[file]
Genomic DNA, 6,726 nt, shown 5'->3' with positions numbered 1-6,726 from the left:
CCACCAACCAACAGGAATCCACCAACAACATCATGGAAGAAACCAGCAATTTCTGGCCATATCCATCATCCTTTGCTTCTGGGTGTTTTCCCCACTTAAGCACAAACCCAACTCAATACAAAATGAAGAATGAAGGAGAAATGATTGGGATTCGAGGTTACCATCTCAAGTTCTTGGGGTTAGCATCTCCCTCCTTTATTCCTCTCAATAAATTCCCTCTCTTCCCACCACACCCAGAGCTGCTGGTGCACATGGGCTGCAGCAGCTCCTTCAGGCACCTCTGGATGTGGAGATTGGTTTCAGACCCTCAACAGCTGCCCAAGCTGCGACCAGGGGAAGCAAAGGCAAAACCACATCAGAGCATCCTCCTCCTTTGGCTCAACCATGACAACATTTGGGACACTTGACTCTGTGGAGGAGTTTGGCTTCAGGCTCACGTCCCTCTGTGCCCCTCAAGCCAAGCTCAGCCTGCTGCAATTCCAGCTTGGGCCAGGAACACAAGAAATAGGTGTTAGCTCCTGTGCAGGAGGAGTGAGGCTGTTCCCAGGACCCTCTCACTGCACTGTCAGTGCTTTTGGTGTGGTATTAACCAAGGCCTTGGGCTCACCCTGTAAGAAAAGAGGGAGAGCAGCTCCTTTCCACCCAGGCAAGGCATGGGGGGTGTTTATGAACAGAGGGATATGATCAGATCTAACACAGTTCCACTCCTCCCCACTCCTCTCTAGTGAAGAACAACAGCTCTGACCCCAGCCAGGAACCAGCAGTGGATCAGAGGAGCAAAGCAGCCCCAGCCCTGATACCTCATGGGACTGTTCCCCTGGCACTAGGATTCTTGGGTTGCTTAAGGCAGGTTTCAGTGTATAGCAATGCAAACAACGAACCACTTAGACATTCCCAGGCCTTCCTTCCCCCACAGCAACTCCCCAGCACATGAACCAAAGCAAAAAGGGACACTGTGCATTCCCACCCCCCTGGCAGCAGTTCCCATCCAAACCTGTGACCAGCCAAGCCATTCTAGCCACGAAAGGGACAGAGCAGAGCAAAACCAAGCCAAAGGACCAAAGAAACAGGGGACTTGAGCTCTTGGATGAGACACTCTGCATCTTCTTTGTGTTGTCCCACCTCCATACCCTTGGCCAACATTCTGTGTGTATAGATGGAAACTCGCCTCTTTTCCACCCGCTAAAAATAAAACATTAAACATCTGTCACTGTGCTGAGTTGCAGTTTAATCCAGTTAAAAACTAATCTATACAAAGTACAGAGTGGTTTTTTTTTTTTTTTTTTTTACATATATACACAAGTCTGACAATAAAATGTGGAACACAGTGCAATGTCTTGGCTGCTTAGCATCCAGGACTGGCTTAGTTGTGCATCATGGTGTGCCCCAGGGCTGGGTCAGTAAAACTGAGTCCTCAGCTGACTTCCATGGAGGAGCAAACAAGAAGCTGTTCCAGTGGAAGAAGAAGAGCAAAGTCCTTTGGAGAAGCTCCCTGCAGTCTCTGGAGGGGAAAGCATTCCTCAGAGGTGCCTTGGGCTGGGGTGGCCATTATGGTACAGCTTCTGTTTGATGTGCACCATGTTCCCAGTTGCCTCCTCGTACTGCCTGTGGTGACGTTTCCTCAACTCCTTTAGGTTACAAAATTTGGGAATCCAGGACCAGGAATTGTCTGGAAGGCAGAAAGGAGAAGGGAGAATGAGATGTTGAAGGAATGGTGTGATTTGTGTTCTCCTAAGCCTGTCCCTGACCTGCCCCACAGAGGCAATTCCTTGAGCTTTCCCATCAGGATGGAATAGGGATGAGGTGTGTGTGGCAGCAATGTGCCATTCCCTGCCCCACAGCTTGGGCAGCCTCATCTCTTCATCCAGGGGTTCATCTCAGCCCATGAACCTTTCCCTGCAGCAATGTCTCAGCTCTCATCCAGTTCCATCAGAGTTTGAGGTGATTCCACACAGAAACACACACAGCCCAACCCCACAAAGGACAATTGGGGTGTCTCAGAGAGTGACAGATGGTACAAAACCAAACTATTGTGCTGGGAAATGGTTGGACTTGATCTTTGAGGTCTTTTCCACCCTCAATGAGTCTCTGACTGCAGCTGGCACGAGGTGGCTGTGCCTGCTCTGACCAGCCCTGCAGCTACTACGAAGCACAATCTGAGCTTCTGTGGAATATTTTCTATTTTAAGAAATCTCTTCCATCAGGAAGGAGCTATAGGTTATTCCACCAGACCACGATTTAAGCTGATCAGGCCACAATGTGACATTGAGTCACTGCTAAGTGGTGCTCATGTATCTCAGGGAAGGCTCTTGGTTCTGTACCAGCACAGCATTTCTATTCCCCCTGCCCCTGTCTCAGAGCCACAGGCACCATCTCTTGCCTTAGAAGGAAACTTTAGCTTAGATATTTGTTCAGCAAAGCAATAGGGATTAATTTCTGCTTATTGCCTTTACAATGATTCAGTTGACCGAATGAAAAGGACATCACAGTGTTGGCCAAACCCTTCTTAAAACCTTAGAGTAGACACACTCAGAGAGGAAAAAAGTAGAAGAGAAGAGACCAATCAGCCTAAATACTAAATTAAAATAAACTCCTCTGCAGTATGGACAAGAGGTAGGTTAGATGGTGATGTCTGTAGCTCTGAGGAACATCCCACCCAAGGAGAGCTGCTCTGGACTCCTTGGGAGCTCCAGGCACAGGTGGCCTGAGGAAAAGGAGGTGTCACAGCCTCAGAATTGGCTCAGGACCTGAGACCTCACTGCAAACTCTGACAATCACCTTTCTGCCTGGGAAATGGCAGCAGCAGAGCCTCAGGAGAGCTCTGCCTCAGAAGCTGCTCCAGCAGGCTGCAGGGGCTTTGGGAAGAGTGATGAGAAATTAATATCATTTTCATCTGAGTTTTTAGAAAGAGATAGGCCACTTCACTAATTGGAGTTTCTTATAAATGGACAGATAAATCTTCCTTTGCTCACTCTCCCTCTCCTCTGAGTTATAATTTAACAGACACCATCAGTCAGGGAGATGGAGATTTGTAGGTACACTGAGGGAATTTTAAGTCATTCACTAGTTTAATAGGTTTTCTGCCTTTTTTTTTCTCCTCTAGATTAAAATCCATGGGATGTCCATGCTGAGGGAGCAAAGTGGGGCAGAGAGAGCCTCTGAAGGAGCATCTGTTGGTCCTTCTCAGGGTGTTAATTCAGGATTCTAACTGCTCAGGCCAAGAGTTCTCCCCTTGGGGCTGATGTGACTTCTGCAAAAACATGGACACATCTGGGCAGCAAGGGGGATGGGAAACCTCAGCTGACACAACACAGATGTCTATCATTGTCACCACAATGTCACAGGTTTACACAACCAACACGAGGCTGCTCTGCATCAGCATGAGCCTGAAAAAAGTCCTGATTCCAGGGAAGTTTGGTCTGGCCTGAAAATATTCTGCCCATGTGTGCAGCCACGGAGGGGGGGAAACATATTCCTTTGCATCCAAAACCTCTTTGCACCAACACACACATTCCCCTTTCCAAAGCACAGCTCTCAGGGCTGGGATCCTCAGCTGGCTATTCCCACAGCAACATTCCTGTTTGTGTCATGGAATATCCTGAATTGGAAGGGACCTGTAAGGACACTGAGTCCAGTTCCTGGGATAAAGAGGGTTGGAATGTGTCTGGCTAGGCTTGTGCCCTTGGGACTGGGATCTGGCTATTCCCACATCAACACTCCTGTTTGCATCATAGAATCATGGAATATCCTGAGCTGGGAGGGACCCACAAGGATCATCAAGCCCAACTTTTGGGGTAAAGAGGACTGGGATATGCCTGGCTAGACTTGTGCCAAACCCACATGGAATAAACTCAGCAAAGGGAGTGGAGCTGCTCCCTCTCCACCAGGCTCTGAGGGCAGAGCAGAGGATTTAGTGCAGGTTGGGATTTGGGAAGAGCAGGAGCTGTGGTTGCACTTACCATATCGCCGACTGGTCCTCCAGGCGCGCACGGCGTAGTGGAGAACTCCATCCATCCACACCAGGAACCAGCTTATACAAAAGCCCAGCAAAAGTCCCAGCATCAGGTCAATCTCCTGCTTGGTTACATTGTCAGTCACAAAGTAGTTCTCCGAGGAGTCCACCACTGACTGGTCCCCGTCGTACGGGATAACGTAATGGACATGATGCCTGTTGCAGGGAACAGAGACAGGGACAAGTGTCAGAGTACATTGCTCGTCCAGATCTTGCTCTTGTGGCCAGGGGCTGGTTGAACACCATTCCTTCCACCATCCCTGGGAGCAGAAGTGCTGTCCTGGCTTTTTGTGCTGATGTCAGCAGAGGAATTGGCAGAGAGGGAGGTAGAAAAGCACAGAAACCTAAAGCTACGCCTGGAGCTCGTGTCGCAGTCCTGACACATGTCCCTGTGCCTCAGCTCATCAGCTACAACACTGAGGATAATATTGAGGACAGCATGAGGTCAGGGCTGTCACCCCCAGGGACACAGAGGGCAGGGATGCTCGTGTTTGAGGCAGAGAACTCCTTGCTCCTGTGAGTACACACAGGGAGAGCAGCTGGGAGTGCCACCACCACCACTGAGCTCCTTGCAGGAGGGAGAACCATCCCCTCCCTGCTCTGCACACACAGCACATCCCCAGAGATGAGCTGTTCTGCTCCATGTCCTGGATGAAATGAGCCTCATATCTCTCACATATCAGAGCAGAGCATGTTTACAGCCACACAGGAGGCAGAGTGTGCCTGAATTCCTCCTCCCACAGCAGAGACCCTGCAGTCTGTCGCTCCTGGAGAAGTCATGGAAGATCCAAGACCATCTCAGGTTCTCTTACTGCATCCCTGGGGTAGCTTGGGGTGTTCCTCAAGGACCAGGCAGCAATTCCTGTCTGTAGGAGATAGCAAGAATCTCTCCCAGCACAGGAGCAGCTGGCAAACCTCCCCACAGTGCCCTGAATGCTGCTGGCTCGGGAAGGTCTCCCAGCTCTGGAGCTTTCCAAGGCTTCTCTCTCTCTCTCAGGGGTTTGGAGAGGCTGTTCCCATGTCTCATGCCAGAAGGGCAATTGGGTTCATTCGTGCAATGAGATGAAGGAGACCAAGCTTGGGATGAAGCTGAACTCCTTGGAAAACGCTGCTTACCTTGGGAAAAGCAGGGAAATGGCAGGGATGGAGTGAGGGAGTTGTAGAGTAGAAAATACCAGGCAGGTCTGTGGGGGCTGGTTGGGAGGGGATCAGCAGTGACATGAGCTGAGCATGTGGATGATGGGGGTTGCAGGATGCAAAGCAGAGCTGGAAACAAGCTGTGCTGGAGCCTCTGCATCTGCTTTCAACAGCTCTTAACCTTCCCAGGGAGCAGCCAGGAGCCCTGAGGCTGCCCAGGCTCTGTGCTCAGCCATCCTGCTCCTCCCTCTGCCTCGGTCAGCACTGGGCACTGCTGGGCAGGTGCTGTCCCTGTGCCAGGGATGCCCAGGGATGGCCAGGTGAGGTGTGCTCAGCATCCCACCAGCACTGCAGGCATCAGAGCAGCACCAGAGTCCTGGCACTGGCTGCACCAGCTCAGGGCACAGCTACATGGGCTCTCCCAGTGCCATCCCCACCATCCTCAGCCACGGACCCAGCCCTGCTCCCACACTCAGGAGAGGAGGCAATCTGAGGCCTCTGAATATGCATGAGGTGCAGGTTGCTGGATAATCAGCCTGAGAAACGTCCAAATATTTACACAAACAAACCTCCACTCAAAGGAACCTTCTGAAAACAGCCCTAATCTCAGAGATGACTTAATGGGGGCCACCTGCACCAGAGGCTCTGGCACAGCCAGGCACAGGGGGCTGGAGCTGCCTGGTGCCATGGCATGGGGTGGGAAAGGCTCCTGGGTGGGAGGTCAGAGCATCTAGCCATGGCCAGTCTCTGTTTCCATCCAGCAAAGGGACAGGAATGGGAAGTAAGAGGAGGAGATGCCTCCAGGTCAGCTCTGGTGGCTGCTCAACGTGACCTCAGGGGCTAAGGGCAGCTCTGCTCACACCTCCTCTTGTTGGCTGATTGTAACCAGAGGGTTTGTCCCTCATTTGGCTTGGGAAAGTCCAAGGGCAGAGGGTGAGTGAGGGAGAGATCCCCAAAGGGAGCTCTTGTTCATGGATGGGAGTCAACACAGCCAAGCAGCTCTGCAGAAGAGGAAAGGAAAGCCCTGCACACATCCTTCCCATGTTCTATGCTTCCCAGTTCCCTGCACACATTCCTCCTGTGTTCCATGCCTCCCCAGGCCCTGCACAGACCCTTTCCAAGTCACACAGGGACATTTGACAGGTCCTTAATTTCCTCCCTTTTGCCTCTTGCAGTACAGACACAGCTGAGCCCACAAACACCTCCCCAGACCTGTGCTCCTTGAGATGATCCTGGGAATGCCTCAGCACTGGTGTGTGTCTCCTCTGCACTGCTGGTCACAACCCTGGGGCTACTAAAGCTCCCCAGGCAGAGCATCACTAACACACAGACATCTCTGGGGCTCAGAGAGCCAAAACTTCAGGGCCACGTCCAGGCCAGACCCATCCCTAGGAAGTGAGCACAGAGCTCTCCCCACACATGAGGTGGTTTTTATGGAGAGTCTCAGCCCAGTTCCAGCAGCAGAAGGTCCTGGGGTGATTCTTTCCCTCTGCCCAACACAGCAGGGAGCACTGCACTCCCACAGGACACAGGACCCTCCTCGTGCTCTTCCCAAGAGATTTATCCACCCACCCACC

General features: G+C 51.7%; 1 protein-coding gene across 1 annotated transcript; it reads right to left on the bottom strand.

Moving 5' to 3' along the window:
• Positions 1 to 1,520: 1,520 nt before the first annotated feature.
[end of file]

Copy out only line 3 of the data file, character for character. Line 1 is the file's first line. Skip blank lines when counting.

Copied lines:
General features: G+C 51.7%; 1 protein-coding gene across 1 annotated transcript; it reads right to left on the bottom strand.